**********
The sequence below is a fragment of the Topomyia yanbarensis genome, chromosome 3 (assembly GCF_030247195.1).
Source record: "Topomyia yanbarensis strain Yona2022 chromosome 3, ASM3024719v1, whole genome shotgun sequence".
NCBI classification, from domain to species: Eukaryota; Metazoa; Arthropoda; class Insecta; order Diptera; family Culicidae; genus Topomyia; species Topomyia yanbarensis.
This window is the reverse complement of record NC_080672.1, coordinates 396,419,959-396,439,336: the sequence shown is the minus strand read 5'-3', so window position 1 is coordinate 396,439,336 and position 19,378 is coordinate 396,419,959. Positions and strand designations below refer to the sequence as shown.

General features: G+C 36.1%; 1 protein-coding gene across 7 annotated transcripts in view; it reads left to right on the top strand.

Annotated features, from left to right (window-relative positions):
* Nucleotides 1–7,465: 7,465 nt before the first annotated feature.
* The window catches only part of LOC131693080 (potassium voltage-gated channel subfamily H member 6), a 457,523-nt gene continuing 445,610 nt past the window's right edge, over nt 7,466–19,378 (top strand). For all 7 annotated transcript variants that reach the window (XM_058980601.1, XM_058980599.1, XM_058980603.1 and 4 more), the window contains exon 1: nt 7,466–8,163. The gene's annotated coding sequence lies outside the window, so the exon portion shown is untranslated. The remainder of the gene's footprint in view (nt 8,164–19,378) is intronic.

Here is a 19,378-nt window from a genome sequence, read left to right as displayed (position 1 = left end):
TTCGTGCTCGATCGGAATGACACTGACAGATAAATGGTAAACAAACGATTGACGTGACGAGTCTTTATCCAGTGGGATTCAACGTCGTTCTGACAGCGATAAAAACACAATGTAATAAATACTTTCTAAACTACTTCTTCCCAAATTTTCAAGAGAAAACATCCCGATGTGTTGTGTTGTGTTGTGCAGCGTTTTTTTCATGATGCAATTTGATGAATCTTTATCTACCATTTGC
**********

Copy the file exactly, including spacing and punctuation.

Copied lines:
The sequence below is a fragment of the Topomyia yanbarensis genome, chromosome 3 (assembly GCF_030247195.1).
Source record: "Topomyia yanbarensis strain Yona2022 chromosome 3, ASM3024719v1, whole genome shotgun sequence".
NCBI classification, from domain to species: Eukaryota; Metazoa; Arthropoda; class Insecta; order Diptera; family Culicidae; genus Topomyia; species Topomyia yanbarensis.
This window is the reverse complement of record NC_080672.1, coordinates 396,419,959-396,439,336: the sequence shown is the minus strand read 5'-3', so window position 1 is coordinate 396,439,336 and position 19,378 is coordinate 396,419,959. Positions and strand designations below refer to the sequence as shown.

General features: G+C 36.1%; 1 protein-coding gene across 7 annotated transcripts in view; it reads left to right on the top strand.

Annotated features, from left to right (window-relative positions):
* Nucleotides 1–7,465: 7,465 nt before the first annotated feature.
* The window catches only part of LOC131693080 (potassium voltage-gated channel subfamily H member 6), a 457,523-nt gene continuing 445,610 nt past the window's right edge, over nt 7,466–19,378 (top strand). For all 7 annotated transcript variants that reach the window (XM_058980601.1, XM_058980599.1, XM_058980603.1 and 4 more), the window contains exon 1: nt 7,466–8,163. The gene's annotated coding sequence lies outside the window, so the exon portion shown is untranslated. The remainder of the gene's footprint in view (nt 8,164–19,378) is intronic.

Here is a 19,378-nt window from a genome sequence, read left to right as displayed (position 1 = left end):
TTCGTGCTCGATCGGAATGACACTGACAGATAAATGGTAAACAAACGATTGACGTGACGAGTCTTTATCCAGTGGGATTCAACGTCGTTCTGACAGCGATAAAAACACAATGTAATAAATACTTTCTAAACTACTTCTTCCCAAATTTTCAAGAGAAAACATCCCGATGTGTTGTGTTGTGTTGTGCAGCGTTTTTTTCATGATGCAATTTGATGAATCTTTATCTACCATTTGC